The Netflix documentary Halftime peeks into the whirlwind life of global superstar Jennifer Lopez—but don’t expect to get too close.
“One of the things that I’m proud of is that I’m able to hold it together in front of everybody without anybody knowing how I feel,” she tells the filmmakers. Earlier, she says that she doesn’t even let on when she’s sick.
Premiering at the Tribeca Film Festival, Halftime focuses heavily on Lopez crafting her performance for the Super Bowl LIV halftime show in Miami while touring the awards circuit for the film Hustlers. The latter earned her several film critics’ association awards and a Golden Globe nomination.
That would be a rollercoaster in anyone’s life, let alone a showbiz veteran who, at fifty, headlined one of the biggest venues and landed some of the best accolades of her career. Director Amanda Micheli (One Nation Under Dog) provides viewers with ample behind-the-scenes footage, but her statement about self-control is never far from viewers’ minds.
That gives Halftime more of a curated than spontaneous feel, although there are interesting glimpses of Lopez’s life and personality during its 95-minute running time. Among her three sisters, Lopez recalls, she was always the athlete or the dancer, not “the singer” or “the smart one.” Her mother loved musicals, and Lopez herself fell in love with West Side Story, which “made New York and those barrio neighborhoods feel vibrant and beautiful.”
At eighteen, Lopez left home to focus on dancing against her mother’s insistence on education. Halftime doesn’t delve into any tensions this might have caused or interview her family in-depth, but viewers can read between the lines in scenes such as a Thanksgiving dinner where Lopez’s mother criticizes her cooking as having too much vinegar. “How ironic,” Lopez says.
Halftime is a bit of a biography, showing a handful of clips from Lopez’s early days as a “fly girl” dancer on TV’s In Living Color, then segueing into acting, singing, and becoming a successful entrepreneur. It skims over the tabloid fixation with her love life, her figure, and jibes at her talent, all of which Lopez found hurtful but holds at arm’s length. Still, she becomes genuinely choked up over a Hustlers review calling her “criminally underrated.”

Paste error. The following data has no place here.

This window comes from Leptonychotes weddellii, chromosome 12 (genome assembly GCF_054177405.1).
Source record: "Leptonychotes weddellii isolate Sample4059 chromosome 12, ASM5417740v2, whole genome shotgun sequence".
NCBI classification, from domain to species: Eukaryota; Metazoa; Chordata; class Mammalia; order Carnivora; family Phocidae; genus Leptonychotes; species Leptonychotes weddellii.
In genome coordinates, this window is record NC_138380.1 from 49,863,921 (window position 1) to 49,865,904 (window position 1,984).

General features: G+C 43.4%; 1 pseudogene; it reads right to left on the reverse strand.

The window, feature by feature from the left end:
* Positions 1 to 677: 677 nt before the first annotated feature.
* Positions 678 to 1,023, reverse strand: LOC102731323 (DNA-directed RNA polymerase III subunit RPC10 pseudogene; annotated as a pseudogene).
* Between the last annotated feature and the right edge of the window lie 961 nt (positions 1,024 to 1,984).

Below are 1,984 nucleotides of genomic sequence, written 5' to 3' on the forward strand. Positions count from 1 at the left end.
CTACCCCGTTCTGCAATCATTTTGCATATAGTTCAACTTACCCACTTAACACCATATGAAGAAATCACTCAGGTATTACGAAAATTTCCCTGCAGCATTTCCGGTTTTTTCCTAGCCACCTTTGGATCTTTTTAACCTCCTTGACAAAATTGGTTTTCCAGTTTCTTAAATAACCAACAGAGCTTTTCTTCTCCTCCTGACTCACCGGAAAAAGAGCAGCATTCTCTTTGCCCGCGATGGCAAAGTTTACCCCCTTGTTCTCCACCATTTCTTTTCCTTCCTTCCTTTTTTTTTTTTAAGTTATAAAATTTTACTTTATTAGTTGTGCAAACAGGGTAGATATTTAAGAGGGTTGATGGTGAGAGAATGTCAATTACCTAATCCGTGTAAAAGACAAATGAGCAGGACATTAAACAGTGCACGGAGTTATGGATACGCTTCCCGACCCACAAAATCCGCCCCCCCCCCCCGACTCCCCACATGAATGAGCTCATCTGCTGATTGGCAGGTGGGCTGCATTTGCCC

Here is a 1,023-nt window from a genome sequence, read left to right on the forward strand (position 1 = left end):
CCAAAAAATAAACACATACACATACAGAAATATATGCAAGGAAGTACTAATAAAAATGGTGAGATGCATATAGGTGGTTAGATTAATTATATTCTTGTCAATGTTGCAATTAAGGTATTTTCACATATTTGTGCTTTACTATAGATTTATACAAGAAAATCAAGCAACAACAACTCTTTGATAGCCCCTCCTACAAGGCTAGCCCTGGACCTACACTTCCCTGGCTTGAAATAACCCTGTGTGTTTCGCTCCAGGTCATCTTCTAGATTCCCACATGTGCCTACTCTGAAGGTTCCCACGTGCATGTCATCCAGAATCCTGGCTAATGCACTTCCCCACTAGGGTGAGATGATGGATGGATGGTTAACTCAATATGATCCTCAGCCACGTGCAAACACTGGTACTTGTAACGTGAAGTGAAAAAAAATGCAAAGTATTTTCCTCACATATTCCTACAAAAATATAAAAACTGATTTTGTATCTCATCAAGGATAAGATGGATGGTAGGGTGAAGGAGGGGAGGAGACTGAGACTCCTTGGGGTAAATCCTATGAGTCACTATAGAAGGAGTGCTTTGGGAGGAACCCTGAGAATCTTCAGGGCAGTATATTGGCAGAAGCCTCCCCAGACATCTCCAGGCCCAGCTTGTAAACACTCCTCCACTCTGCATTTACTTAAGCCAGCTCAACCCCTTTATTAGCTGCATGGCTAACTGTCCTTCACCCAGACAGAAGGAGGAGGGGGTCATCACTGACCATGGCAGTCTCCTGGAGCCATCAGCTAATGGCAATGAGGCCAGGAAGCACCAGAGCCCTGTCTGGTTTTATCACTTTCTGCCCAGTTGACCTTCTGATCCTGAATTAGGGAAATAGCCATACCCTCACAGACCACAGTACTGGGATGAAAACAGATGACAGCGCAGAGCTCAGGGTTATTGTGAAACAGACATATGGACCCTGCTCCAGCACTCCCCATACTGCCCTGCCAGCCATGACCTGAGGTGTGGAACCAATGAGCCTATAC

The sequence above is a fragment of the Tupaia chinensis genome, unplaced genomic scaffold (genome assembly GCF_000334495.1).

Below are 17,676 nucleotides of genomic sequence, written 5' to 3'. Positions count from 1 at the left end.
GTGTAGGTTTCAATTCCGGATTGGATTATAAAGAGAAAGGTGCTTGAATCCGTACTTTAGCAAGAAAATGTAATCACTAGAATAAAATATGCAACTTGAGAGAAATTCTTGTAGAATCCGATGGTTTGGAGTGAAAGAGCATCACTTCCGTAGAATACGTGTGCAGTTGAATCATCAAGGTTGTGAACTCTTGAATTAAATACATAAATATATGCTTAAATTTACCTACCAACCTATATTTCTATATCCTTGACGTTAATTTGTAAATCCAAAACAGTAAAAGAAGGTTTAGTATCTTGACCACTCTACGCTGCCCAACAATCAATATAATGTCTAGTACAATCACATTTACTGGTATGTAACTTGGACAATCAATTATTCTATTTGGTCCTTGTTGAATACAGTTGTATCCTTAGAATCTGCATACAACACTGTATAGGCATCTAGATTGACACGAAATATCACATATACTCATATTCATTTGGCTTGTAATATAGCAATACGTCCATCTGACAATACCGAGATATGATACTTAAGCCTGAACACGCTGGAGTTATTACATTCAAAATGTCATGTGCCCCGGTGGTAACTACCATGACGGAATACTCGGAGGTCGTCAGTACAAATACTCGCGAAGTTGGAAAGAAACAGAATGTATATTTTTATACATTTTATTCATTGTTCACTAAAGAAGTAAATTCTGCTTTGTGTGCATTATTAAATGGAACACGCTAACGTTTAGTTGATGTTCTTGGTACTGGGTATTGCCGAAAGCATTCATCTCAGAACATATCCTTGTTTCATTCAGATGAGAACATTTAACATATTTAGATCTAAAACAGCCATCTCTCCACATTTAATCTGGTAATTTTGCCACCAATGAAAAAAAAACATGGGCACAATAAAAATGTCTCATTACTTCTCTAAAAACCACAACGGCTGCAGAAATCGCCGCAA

Halftime is at its best when showing her passion and creativity around the halftime show. Teaming Lopez with Colombian singer/songwriter Shakira for the Super Bowl halftime show was the NFL’s idea, which Lopez’s manager, Benny Medina, took as an insult that one Latina couldn’t carry it alone. Lopez seems more irritated over them having to build a cohesive performance within just six minutes each.
Not one to make political statements, she becomes adamant about the show standing for something, “not just shaking our asses.” She stands firm when the NFL tries to nix Lopez putting her daughter, Emme, and other girls in lit-up “cages” to reference the Trump Administration’s immigration policy, turning the dance hit Let’s Get Loud into an anthem.
Lopez is an undeniably charismatic performer, and viewers will leave Halftime marveling at her energy. (I wondered when she sleeps.) Yet in exploring her drive, it shows us only half the picture. “My whole life, I’ve been battling and battling to be heard, to be seen,” she says. If only we’d seen more of that.